Cell phone service is improving. Phones work in almost all areas of the country, but internet access can be limited at the village level. Peace Corps recommends that Volunteers bring their own laptop for use at site or at the regional office. The three regional offices are also equipped with computers with internet access.
Personal appearance is important to people in Guinea. During pre-service training, the dress code is business casual. Following pre-service training, Volunteers will need to dress appropriately for work situations in their community. Dressing appropriately will help Volunteers gain respect in their host community, facilitate integration, and increase their credibility and effectiveness. It is advised to take cues from your Guinean colleagues.
Volunteers are provided bikes for transport should they choose to have a bike. Most Volunteer sites are within walking distance, so it is not required, but useful, to be able to ride a bike. For longer distances, Volunteers use bikes or public transportation (in small passenger vehicles) to get to their regional capital or to another site.
Rice, maize, cassava or a local grain “fonio” is eaten for most main meals, along with leaves (like spinach), peanut and/or tomato based sauce with vegetables, meat or fish. Fruits such as mangoes, avocado, pineapples, papaya, oranges, and limes are available seasonally. Guineans do not eat vegetables with the same passion as Americans do and they are usually cooked into sauces. One of your goals is to assist Guineans to understand the importance of eating these vegetables in new ways.
While people in Guinea may be generally tolerant, the values and mores concerning sexual orientation and gender identity are well defined and there are restrictive laws that target certain sexual acts. Volunteers will need to be mindful of cultural norms and country-specific laws, and use their best judgment to determine how to approach topics related to sexual orientation and gender identity in their communities and host countries. Staff, the Diversity and Inclusion Committee and other currently serving Volunteers will address this topic during pre-service training, and identify some potential support mechanisms for incoming trainees.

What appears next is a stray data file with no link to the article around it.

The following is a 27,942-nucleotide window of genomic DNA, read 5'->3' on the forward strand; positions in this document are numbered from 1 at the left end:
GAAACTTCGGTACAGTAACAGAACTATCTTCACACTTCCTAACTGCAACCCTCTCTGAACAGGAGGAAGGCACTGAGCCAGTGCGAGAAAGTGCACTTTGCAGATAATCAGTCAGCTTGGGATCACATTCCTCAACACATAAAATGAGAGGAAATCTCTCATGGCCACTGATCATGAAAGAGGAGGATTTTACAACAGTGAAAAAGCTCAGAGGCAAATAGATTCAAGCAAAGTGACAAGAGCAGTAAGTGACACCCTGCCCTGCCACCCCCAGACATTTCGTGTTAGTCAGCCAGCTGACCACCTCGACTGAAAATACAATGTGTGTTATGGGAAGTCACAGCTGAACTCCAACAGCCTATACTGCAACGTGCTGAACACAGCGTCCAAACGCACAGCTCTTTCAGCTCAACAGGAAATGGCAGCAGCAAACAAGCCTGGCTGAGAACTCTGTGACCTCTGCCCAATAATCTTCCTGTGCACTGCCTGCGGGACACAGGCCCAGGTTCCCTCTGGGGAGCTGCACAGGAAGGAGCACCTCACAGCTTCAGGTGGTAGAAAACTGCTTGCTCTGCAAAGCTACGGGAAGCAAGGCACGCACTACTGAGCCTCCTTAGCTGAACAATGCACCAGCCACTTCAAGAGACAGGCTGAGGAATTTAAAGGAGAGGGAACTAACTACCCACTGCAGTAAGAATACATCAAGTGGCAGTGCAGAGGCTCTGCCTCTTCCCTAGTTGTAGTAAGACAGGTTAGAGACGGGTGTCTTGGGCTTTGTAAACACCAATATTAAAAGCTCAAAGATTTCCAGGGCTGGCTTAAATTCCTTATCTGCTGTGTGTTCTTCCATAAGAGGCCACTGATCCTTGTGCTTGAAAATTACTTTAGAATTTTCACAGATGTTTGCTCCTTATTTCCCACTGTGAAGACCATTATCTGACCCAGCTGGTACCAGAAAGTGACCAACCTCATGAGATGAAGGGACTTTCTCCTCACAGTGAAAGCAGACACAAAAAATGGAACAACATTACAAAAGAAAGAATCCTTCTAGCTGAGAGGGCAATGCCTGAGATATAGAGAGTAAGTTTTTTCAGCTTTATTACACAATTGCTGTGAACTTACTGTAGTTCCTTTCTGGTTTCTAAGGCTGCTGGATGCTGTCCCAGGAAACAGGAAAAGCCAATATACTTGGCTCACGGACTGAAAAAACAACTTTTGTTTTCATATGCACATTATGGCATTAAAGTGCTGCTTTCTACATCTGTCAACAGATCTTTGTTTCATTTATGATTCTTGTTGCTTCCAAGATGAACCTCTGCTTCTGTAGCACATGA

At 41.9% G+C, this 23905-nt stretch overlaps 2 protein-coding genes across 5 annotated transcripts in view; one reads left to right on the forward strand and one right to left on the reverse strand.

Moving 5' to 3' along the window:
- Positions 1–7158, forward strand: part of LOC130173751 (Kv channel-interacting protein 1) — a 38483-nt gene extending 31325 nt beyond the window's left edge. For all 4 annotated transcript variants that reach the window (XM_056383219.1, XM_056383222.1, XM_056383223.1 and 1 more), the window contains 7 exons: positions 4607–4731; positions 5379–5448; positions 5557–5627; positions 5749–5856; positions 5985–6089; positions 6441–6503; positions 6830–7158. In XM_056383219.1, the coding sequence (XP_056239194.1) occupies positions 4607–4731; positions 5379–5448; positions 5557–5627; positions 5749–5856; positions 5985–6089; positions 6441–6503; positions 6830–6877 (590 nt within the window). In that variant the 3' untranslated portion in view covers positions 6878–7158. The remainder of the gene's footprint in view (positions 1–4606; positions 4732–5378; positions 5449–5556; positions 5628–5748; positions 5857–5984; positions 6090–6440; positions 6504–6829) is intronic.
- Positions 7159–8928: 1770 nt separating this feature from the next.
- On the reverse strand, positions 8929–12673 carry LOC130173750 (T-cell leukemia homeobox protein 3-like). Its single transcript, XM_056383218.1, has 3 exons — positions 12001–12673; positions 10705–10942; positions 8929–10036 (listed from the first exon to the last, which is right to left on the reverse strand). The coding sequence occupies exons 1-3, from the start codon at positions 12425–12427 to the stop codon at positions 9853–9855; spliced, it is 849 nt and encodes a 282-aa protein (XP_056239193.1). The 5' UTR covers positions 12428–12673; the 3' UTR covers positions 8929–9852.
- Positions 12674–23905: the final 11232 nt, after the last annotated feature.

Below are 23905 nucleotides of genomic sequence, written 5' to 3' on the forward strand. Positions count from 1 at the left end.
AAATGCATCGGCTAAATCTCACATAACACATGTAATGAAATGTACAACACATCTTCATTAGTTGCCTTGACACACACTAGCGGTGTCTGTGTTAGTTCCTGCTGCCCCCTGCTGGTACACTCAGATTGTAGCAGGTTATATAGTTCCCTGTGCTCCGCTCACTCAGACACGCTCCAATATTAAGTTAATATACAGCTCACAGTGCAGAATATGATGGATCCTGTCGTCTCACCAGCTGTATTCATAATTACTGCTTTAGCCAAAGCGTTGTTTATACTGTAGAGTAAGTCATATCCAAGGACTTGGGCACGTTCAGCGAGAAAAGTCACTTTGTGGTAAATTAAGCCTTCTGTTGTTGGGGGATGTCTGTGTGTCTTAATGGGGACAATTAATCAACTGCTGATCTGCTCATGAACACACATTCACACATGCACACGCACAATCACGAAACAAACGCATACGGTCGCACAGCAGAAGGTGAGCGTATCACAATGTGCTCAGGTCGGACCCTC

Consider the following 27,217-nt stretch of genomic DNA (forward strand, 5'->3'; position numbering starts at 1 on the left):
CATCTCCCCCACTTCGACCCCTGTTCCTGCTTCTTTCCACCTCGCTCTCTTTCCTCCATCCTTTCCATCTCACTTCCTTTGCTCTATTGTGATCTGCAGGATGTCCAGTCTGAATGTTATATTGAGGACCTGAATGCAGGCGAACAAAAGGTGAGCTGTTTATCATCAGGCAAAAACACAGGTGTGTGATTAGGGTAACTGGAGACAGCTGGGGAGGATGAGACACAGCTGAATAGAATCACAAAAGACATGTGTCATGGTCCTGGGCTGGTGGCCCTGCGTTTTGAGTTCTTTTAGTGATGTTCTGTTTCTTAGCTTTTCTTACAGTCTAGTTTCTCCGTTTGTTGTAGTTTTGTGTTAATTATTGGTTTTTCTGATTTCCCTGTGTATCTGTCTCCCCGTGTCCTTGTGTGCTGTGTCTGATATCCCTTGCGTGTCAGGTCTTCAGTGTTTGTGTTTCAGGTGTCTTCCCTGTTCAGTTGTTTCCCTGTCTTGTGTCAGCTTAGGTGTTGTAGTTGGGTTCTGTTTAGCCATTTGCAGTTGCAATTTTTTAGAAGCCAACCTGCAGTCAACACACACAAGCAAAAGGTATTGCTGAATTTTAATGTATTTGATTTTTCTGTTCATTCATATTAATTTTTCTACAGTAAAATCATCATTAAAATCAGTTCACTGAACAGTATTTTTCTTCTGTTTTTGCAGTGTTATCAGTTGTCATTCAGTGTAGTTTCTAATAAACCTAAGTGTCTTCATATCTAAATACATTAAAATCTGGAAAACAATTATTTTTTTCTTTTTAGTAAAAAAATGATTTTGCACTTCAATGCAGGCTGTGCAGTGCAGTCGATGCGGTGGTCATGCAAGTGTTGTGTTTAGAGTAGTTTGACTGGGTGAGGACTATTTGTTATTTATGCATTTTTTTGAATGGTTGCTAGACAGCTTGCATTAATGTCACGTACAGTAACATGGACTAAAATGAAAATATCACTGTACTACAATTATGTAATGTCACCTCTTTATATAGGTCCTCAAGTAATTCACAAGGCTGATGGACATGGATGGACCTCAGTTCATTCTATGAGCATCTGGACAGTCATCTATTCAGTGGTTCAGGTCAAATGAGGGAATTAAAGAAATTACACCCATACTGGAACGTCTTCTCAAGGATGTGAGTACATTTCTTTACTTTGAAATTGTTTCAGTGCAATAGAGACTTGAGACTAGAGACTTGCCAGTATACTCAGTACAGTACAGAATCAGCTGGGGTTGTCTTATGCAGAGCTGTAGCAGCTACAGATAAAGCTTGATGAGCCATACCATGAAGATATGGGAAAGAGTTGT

During your two years in Guinea, you will have an incredible experience that will without a doubt have its challenges, but nonetheless will bring incredible rewards as you develop social and working relationships with a variety of people, learn to communicate in local languages, develop an understanding of local expectations and customs along with an appreciation of local foods, and learn to live and work in Guinea where the concepts of comfort and necessity get redefined.
Learn more about the Volunteer experience in Guinea: Get detailed information on culture, communications, housing, and safety — including crime statistics [PDF] — in order to make a well-informed decision about serving.
• Agroforestry Volunteer
Couples will likely be separated during the nine weeks of Pre-Service Training and live with different host families. Once at site, couples will share a home that meets the same standards for all Volunteers. There will be times during service when couples will spend days and nights apart, such as when one is attending a meeting, routine medical appointments, etc.
Medical Considerations in Guinea
- Guinea may not be able to support Volunteers with the following medical conditions: insulin-dependent diabetes; dermatology; some types of gynecologic support; mammography; requiring a psychiatrist for psychotropic medications support; seizures; ongoing counseling.
- The following medication(s) are not permitted for legal or cultural reasons: none identified.
- Volunteers who should avoid the following food(s) may not be able to serve: peanuts.
- After arrival in Guinea, Peace Corps provides and applicants are required to have an annual flu shot, to take daily or weekly medication to prevent malaria, and to receive mandatory immunizations.
Before you apply, please review Medical Information for Applicants to learn about the clearance process and other health conditions that are difficult to accommodate in Peace Corps service.